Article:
The Football Association of Wales (FAW) has announced that the projected profit from 2022 FIFA World Cup qualification will be directly invested in the grassroots game.
Article top media content
The measure is aimed at improving facilities and deliver the strategic objectives set in the 'Our Wales | Ein Cymru' plan.
“As we strive to create a leading football nation, it’s vitally important that the FAW and its funding partners step up and take full advantage of the opportunity that qualification for the World Cup presents us,” explained FAW CEO Noel Mooney.
“Grassroots facilities for football across Cymru (Wales) are particularly poor and our key strategic objective is to tackle this now.
“We want to build grassroots clubs across Cymru that act as wellness spaces for the community and to drive the Cymru football movement forward through health, culture, music, language, sustainability, equality, diversity and inclusion.
"We cannot do this," Mooney added, "without significant support from Welsh Government, Local Authorities and DCMS (UK Government's Department for Culture, Media and Sport) but today we demonstrate our complete commitment to addressing the chronic issues in Cymru’s grassroots football facilities to enable girls and boys to play football in decent conditions.”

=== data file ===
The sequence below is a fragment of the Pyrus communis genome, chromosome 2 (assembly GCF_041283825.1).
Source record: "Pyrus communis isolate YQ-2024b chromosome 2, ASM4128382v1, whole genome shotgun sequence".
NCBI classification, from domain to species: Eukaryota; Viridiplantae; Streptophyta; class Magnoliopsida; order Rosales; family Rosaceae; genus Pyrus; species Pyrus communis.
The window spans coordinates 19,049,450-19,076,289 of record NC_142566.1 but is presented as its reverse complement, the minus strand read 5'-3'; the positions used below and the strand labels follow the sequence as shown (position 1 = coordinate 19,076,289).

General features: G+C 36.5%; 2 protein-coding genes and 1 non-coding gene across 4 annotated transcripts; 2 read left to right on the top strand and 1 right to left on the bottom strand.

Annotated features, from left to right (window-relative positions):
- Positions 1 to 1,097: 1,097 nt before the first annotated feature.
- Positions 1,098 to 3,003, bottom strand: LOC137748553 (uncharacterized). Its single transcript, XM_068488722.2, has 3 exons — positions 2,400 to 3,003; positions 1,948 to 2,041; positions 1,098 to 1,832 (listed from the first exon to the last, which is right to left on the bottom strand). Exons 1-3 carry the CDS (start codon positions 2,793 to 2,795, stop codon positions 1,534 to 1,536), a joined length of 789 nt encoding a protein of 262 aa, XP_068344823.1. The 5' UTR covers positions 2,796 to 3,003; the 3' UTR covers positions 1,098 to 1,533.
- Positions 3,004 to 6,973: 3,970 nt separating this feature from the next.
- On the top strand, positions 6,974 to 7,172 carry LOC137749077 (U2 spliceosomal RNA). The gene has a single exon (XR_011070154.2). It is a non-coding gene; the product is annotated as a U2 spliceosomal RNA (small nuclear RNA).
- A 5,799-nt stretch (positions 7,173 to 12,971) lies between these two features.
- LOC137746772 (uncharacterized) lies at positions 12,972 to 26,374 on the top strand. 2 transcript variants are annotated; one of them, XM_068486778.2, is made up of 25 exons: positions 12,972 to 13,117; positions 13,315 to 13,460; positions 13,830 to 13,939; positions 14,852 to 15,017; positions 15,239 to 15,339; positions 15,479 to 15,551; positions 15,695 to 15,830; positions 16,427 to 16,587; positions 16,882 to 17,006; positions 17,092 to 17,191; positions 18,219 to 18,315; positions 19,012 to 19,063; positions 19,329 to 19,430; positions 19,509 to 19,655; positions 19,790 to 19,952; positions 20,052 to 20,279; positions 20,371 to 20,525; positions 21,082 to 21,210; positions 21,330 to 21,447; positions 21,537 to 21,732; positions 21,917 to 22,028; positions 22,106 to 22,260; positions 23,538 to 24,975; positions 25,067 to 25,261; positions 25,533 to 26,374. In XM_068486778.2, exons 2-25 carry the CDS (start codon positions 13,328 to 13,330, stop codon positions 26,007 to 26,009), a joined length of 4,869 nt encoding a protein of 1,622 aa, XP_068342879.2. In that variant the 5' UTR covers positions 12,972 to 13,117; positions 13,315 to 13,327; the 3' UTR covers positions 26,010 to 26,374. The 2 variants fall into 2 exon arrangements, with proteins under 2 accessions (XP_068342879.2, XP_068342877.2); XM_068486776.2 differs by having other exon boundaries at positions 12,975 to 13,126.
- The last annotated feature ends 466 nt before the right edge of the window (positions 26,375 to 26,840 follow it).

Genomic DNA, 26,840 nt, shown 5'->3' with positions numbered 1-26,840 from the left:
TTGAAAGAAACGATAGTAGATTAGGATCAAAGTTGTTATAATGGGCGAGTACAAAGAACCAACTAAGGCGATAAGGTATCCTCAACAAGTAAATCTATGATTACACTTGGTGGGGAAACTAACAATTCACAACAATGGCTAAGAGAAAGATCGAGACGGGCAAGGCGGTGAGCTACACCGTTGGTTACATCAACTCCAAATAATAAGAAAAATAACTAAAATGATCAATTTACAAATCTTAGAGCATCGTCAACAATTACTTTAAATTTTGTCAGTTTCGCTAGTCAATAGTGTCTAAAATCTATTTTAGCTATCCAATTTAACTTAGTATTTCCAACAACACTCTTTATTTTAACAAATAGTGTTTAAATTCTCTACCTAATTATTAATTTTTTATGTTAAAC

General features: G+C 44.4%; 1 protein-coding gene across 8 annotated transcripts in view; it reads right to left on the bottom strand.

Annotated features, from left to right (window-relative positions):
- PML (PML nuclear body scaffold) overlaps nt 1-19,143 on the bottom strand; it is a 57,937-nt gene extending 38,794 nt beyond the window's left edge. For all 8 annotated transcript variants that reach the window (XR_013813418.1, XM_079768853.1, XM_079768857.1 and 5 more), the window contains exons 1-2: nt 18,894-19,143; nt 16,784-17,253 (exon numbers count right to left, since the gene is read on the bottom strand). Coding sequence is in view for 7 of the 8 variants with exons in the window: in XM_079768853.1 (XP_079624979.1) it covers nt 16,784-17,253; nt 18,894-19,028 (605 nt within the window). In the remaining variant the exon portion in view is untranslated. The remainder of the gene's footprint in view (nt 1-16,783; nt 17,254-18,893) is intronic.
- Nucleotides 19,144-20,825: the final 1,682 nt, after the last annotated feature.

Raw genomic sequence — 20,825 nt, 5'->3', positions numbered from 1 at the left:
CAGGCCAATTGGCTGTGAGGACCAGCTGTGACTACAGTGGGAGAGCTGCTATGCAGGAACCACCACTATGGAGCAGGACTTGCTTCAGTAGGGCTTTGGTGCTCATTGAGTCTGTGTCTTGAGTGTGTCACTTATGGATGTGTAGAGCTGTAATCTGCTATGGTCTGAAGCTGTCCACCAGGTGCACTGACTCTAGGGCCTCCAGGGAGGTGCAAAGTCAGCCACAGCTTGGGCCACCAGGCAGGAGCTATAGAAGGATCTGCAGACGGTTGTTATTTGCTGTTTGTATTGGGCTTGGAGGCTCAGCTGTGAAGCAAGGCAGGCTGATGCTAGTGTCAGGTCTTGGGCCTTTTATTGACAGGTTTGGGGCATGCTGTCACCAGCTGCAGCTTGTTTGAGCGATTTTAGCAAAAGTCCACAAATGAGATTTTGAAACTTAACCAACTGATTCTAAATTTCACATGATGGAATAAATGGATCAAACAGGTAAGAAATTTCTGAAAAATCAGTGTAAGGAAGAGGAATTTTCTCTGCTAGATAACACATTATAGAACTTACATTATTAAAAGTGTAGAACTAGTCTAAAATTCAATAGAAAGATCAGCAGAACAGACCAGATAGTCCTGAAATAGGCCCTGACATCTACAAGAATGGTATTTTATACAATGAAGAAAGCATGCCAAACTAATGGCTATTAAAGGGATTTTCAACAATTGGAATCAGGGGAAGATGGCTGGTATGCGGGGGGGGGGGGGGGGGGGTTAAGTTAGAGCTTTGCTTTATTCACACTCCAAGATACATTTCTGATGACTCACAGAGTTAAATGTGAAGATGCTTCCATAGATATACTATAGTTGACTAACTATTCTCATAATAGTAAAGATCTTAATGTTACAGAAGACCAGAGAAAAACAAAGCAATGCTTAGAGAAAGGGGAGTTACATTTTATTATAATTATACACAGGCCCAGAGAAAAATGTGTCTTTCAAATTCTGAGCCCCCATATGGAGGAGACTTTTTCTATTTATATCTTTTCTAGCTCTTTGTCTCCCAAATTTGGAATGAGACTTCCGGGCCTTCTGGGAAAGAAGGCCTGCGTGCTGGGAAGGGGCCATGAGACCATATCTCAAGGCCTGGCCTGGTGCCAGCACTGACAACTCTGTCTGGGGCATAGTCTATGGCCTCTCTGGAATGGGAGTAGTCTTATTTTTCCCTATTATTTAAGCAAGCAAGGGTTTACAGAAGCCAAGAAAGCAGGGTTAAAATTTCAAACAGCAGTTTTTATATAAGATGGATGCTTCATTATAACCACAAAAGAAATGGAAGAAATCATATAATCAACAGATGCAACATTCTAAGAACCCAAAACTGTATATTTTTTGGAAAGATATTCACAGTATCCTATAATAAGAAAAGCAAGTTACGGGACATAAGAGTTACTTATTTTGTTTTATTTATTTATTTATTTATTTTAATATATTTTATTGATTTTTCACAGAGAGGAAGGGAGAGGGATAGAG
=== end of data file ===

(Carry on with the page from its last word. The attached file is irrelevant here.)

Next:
Following his appointment as CEO one year ago, Mooney made improving the infrastructure across the nation a priority.
The projected £4m (€4.6m) prize fund from World Cup qualification follows on from the £3m (€3.5m) of financial assistance that was delivered to 47 separate projects across Wales in May in the first phase of the FAW's Grassroots Facilities Fund programme, which was developed by in conjunction other stakeholder investor, including Welsh Government, UK Government, Sport Wales, UEFA and FIFA.
The long-term project is designed to ensure growth in participation in sport and recreational activity with stronger and more stable community-centric clubs. This is designed to encourage more player participation and volunteers from across all ages and backgrounds, with a particular focus on helping achieve the FAW’s target of doubling participation figures in the women and girls’ game.
Wales captain Gareth Bale played a significant role in his country achieving World Cup qualification for the first time since 1958, and has shown his support for the project.
“We are delighted that qualifying for the World Cup finals also means that grassroots clubs across Wales will benefit as the FAW support the development of inspirational, fit-for-purpose facilities.”
Bale and Mooney's comments were echoed by FAW President Steve Williams.
“We have a once in a generation chance to improve the health and well-being of the nation both on and off the pitch by partnering with our members and stakeholders to promote, develop and care for the people who will want to take part in sport as a direct result of Cymru playing at its first World Cup since 1958."
"Improvement in our grassroots facilities is crucial to this so that football and other sports can continue to be successful in the future.”